As far as seeing him at night, I have used red lights with my octos at home, but here I don't have a key to get into the lab at night to observe him (I am asking my professor for one though). But every morning he is in a new spot, so I am assuming he is moving around at night.
    Hope this helps and thanks for the replies.
     
  5. DWhatley

    DWhatley Cthulhu Staff Member Moderator

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    Kami,
    Go to Forums->Journals and Photos and look at the top. You will see threads "stuck" at the top of the forum and the ones labeled List of Our Octopuses 20xx are the ones I want you to see. Open one of the lists and pick a species then click on the species name and view the photographs. There are quite a few octos but only a few species to examine. With that sized mantle and tan coloration, we have very few. Look especially at our only O.vulgaris, el Diablo as the vulgaris would fit your description and are crepuscular (and are one of the few that may acclimate to mimized light, el Diablo is quite diurnal). Also, DaveLin also kept a series of animals found at an Asian market that we suspect are from Korea that would match your description.

    An arm to mantle ratio would be helpful rather than long :grin: and inch sizes have been stated sooooo far off that a comparison to a fruit or ball (coins are often used but don't help with girth) tends to be more accurate, especially when going from memory.

    Most of the ones we keep are from the Caribbean with a few from Indonesia so if this one is a Pacific animal or imported from elsewhere, we are unlikely to have pictures. If you find a photo of one that might match, read the journals to see if the behavior is similar and about how long it took the octopus to become comfortable with humans.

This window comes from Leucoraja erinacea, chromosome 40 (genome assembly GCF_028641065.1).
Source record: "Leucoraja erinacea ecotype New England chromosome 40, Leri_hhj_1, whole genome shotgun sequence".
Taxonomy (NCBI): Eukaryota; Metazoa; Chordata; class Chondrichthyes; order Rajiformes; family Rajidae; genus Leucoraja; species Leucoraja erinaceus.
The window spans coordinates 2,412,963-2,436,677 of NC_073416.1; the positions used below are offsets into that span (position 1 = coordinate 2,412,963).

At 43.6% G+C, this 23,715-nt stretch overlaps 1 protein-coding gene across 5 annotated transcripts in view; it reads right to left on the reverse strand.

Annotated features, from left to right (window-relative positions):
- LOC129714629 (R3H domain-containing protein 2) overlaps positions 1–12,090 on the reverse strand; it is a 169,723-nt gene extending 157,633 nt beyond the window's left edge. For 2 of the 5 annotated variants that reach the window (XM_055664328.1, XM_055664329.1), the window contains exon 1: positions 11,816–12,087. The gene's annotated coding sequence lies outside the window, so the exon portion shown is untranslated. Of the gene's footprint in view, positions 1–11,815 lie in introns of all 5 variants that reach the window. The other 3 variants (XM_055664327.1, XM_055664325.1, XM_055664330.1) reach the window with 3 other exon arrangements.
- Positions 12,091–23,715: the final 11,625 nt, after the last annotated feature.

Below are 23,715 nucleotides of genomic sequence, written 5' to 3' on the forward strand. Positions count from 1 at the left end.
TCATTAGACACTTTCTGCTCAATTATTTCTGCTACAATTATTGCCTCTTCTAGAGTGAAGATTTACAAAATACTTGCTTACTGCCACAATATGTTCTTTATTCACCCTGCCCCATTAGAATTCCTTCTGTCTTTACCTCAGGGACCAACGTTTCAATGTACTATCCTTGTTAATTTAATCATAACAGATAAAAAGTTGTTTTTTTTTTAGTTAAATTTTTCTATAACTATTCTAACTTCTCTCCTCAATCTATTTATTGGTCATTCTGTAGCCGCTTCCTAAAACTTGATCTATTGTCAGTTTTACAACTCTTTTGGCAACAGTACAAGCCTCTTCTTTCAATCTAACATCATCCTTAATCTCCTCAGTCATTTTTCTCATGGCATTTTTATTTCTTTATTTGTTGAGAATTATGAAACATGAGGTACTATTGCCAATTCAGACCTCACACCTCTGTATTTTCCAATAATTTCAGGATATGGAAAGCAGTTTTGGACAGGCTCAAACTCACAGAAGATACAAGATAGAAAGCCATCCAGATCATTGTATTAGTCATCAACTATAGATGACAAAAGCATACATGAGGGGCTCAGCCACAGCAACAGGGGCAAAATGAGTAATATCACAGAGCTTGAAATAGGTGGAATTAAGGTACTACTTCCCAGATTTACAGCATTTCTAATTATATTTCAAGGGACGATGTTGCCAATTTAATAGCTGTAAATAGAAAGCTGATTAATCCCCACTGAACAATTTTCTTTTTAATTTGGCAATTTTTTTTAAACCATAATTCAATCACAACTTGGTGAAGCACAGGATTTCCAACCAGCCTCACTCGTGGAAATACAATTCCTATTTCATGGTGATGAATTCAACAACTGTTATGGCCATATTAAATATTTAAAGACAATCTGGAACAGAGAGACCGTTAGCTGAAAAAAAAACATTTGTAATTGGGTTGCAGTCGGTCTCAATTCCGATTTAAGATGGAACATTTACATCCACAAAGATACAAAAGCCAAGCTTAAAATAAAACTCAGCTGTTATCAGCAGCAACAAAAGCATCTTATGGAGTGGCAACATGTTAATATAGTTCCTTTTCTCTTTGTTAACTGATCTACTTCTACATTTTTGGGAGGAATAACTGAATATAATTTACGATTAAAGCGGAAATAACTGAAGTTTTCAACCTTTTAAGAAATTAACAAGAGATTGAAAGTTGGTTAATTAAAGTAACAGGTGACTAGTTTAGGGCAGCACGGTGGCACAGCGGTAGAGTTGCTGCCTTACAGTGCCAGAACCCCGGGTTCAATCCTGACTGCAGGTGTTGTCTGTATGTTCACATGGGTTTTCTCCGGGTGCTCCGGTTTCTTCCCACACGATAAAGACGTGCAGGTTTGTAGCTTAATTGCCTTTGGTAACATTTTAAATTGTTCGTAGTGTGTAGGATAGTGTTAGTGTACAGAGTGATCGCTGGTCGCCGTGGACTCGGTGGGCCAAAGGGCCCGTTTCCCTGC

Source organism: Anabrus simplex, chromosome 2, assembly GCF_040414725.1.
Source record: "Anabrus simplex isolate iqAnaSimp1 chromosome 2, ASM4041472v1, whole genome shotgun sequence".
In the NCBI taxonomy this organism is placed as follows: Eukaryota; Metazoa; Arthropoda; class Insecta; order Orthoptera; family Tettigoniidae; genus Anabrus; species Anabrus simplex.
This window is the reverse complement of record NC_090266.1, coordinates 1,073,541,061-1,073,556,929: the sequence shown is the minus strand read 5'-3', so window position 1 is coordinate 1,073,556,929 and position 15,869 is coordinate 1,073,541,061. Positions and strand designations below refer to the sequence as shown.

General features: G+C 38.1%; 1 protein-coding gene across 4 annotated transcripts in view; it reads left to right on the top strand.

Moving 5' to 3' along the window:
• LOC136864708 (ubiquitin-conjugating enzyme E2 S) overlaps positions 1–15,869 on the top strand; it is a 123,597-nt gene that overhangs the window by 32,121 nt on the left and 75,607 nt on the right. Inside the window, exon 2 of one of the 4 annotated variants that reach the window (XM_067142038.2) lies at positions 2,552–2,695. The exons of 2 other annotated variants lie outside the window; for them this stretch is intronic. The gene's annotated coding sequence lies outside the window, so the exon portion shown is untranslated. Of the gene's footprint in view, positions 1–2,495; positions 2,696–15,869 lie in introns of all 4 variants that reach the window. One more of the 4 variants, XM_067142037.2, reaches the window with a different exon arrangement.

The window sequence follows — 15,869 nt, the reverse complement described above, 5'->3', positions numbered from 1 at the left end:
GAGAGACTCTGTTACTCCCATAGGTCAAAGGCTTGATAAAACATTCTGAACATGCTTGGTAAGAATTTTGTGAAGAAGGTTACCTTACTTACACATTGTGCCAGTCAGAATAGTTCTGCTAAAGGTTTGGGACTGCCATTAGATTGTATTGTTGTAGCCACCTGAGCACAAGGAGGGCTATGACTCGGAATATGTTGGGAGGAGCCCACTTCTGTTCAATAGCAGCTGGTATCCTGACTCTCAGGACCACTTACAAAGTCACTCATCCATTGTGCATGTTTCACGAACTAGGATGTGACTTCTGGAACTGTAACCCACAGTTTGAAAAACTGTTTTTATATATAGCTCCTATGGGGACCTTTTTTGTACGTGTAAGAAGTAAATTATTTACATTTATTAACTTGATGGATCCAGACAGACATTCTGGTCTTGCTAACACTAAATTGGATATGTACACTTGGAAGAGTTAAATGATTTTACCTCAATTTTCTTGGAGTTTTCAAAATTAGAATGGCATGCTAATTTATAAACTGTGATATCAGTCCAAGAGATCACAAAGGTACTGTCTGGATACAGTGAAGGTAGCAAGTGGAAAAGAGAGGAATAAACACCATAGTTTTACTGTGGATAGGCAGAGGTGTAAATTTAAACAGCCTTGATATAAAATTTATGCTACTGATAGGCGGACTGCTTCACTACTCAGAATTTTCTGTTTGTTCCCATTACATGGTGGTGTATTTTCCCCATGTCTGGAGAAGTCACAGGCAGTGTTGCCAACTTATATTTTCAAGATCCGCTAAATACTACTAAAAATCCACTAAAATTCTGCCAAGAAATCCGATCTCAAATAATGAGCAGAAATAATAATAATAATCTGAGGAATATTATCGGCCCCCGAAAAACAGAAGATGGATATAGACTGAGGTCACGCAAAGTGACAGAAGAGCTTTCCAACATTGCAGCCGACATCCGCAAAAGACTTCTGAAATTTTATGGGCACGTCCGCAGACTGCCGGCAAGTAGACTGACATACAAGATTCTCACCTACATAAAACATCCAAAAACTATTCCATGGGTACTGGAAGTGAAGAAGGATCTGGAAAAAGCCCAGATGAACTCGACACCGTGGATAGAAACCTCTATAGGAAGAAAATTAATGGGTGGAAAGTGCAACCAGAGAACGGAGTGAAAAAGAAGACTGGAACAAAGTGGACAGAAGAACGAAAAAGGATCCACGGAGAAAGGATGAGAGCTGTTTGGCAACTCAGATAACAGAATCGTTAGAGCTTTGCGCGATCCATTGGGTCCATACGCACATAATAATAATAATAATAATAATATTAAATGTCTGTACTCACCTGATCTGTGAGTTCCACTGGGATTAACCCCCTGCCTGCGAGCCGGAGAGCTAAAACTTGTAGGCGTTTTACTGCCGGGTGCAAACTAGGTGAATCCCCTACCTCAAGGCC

6. octoqueen

    octoqueen Blue Ring Registered

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    I guess it could be O. vulgaris, though it is much darker and has slightly longer arms compared to the mantle size. It also bears some general similarity to Puddles and Mr. Squiggles, but I really haven't got a good enough look at it to be sure. Those two caught my eye because we got ours from Live Aquaria and were told it came from Indonesia.
    I would say mantle size is about equal to a tangerine.
    Hope this helps and thanks,
    kami
     
  7. CaptFish

    CaptFish Colossal Squid Staff Member Moderator

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  8. DWhatley

    DWhatley Cthulhu Staff Member Moderator

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    From Live Aquaria it is almost assured not to be O. vulgaris but the mantle size has me wrinkling my brow. Robust arms are not typical of A. aculeatus and Puddles was a fairly small Macropus (small lemon sized mantle at full adult). The Macropus, however, would not show a gold color and only the front 4 arms have much thickness or length.